Physics of Meteor Generated Shock Waves in the Earth’s Atmosphere – A ReviewOPEN ACCESS 

Elizabeth A. Silber, Mark Boslough, Wayne K. Hocking, Maria Gritsevich, Rodney W. Whitaker

Advances in Space Research, Review
19 May 2018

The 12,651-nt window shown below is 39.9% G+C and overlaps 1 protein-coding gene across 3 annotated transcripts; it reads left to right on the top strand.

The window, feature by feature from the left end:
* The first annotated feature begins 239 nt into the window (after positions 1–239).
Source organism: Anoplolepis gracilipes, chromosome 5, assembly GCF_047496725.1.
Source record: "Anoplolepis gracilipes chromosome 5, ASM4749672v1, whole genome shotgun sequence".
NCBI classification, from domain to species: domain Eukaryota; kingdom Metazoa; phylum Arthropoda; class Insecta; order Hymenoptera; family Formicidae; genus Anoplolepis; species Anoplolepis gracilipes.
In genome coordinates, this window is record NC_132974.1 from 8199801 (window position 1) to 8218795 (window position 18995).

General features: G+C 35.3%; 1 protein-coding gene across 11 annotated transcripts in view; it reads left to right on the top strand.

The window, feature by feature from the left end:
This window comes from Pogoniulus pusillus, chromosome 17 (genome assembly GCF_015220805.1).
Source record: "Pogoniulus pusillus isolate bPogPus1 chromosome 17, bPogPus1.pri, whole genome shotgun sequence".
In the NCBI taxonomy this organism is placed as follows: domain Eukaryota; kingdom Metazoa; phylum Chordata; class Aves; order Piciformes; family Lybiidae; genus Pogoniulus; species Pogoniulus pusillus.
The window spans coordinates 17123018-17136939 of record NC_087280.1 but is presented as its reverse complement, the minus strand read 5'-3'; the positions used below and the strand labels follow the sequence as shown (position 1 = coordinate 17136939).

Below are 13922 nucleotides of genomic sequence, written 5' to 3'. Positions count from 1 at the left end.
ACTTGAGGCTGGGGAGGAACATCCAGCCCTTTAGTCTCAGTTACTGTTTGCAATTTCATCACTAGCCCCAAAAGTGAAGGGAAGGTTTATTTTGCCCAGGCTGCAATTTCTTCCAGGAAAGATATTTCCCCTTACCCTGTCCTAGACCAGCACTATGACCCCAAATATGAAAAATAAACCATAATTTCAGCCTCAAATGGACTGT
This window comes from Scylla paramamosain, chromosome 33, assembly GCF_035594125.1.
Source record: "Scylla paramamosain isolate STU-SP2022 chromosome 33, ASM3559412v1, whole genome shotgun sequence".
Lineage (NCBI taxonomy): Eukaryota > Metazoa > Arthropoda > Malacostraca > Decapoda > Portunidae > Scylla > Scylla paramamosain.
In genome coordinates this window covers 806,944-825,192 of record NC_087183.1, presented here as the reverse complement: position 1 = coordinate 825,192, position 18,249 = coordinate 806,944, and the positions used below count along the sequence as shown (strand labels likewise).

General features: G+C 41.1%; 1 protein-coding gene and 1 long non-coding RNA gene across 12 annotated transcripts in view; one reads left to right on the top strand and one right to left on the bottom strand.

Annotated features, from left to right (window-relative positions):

“Shock waves and the associated phenomena generated by strongly ablating meteoroids with sizes greater than a few millimeters in the lower transitional flow regime of the Earth’s atmosphere are the least explored aspect of meteor science. In this paper, we present a comprehensive review of literature covering meteor generated shock wave phenomena, from the aspect of both meteor science and hypersonic gas dynamics. The primary emphasis of this review is placed on the mechanisms and dynamics of the meteor shock waves. We discuss key aspects of both shock generation and propagation, including the great importance of the hydrodynamic shielding that develops around the meteoroid. In addition to this in-depth review, the discussion is extended to an overview of meteoroid fragmentation, followed by airburst type events associated with large, deep penetrating meteoroids. This class of objects has a significant potential to cause extensive material damage and even human casualties on the ground, and as such is of great interest to the planetary defense community. To date, no comprehensive model exists that accurately describes the flow field and shock wave formation of a strongly ablating meteoroid in the non-continuum flow regime. Thus, we briefly present the current state of numerical models that describe the comparatively slower flow of air over non-ablating bodies in the rarefied regime. In respect to the elusive nature of meteor generated shock wave detection, we also discuss relevant aspects and applications of meteor radar and infrasound studies as tools that can be utilized to study meteor shock waves and related phenomena.”